Sunday, 23 September 2018

Blisworth Canal Festival 2018

Blisworth Canal Festival 2018
August 2018

By our reckoning this will be our sixth Blisworth Festival, and our second with the boats.

In the early days of Wildside we decided that canal based events would be our core market but with work getting in the way of extended boating, we were obliged to load everything into the car and be land based. Blisworth was that little bit too far to travel there and back each day, so we found a nice B&B which was a self contained apartment and made a weekend of it.

 Bliswoth festival field

The problem with our migration to water was the popularity of the event. Far more traders wanted to come than there were spaces between the two bridges, so I devised a cunning plan. We had always had our stall of the triangle of land by Candle Bridge and it struck me that there was good 35ft of grassy bank immediately to the north of the weir. This was just perfect for the butty and the motor could be strung out over the weir itself. The idea was presented to the harbour master who jumped at the creation of an extra mooring where one had not existed previously.

Mugs Afloat trading at The Wharf

The location also meant that we would be in our "usual" location and be easy to find for our regular customers. As a bonus the wide bit of grass allowed us to put the gazebo legs out onto land, which would be an issue further down the narrow towpath. This therefore became "our" spot.

This year the organisers had changed but to our relief the weir spot remained ours, but to our surprise the trade stalls on the triangle were no more. In their place there was a sizeable CRT tent, with the ice cream  van on the road. Initially this looked like bad news as the CRT stand had their back screen facing us but it actually all turned out rather well. The new open space was popular with visitors who came off the bridge and chilled out on the sunny bank whilst eating ice creams. This was good news for CRT who had lots of people to talk to, and excellent news for us as they all seemed to wander over to taste our wares.

The new chill out zone at Candle Bridge

Another nice twist of the event is the fact that two of my previous London bosses live nearby and look in on us each year to see how we are doing.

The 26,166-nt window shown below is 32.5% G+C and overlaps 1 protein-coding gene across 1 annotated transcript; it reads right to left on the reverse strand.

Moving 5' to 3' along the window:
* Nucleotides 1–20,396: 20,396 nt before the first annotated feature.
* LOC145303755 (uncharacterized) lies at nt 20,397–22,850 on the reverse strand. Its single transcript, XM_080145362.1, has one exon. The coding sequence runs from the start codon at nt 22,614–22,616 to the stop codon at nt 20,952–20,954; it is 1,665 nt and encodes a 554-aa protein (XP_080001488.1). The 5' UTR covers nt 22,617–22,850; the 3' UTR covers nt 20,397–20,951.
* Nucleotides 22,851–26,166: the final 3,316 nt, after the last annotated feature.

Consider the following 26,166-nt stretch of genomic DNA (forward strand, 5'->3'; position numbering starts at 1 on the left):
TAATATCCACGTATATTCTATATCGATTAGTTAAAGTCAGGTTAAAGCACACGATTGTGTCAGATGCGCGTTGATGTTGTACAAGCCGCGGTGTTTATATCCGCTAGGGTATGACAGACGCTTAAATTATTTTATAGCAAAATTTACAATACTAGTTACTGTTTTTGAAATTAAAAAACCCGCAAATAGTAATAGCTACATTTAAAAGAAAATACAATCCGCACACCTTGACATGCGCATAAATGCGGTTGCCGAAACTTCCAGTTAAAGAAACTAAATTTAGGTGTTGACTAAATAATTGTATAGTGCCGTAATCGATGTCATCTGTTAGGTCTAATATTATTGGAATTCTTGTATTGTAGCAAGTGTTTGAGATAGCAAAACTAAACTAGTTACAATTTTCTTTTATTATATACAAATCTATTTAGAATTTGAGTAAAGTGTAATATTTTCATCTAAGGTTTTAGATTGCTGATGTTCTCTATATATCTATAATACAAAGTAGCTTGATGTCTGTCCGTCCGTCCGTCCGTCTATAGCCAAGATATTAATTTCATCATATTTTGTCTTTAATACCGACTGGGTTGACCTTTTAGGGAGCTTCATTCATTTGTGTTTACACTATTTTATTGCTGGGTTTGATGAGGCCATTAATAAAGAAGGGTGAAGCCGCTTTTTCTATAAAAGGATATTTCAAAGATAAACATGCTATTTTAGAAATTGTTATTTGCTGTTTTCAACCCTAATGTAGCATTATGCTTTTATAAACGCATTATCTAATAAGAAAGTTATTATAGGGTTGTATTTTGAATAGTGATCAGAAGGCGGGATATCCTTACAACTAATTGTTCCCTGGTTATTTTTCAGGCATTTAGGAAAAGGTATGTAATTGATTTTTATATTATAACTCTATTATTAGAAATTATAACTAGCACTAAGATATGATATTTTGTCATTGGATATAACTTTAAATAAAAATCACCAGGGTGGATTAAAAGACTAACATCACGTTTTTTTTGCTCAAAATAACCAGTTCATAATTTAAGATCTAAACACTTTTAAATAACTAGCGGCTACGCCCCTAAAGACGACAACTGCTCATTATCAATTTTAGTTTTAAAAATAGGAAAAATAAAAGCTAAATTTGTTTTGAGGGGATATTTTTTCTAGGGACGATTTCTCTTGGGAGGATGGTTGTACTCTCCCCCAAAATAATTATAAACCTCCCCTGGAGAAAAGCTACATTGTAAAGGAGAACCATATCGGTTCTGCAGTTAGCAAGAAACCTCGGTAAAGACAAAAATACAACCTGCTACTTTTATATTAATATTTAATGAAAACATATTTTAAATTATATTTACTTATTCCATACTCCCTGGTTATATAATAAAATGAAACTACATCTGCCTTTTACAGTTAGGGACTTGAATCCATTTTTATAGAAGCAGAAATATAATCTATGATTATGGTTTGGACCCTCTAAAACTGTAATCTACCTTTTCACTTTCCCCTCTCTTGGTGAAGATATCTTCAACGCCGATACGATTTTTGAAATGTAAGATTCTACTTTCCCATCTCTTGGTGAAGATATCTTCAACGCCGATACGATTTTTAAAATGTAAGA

The altered footfall dynamics assisted by mild, dry but not hot weather made for a great combination and our sales surged by about 40%. This was quite a result because over the last few years the sales had declined year on year to the point that we were considering alternative venues in mid August. In the event it was Blisworth back at its best.

Helen is interviewed live on local radio

Radio Northamptonshire were broadcasting live on Sunday morning and we were asked to participate. Helen is far better at radio interviews than I am so she spoke to John Griff and enthused about jams, life afloat and life after cancer. He seemed well impressed and quietly confided in me that "she comes across really well on radio". Thats my girl!

The rest of the event was maybe a little smaller than in recent years, but none the worse for it. About 15,000 people attended on Saturday and a few less on Sunday. The new organisers were very attentive and actively seeking feedback so hopefully next year will see a few of the wrinkles ironed out and this popular Northamptonshire event go from strength to strength.

Friday, 21 September 2018

Back to Blisworth

Back to Blisworth
August 2018

Its hard to believe that my last blog on our travels way way back at Soulbury, south of Milton Keynes. This absence has been due to a mix of familiarity with the route, a busy time making new stock and most significantly the woeful sate of our battery bank, The batteries were new about two years ago but they were cheap and the mix of failed alternator last year and the prolonged heat this summer has caused them to to be over taxed. I suspect that they are coated in sulphate and a new set is beckoning this winter. The snag is that in hot weather the batteries are barely able to supple the fridge and freezer overnight and sucking a few amps to power the laptop has been a luxury we couldn't afford.

A return to Cosgrove

From Soulbury we paused in Fenny Stratford for a couple of days, making lots of Blackberry Wine Jam and catching a bus into Milton Keynes where we picked up a copy of Land Love magazine in which we feature. The nice thing about Fenny is chewing the cud with the skipper of Wol, who is temporarily moored on the 48 hour mooring whilst the residential spots opposite are upgraded.

Spare lining ring left over from the 1980's repair

From Fenny it was back to the embankment moorings at Cosgrove where we rode out some poor weather and, you guessed it, made more jam. This time it was Mirabelle Plum made from the few mirabelles we found along the route plus some more marmalade as stocks are running low.

A wire sculpture of a pony and wagon on the Tunnel Trail at Stoke Bruene

In reality we were dawdling, killing time before the Blisworth Festival but eventually we headed north again mooring up for a couple of days in Stoke Bruerne, seeing Kathryn Doddington who armed us with masses of New Zealand books. I also took the opportunity to have a good look at the southern portal of the tunnel, watching the boats come out like a real gongoozler.

Blisworth Tunnel - southern portal

Finally, on the Thursday we made our way through the long Blisworth Tunnel and were not overhauled by anyone, which was good. We continues to Gayton Junction where we watered, dumped rubbish and crucially used the elsan before winding and returning to our usual spot beside Candle Bridge.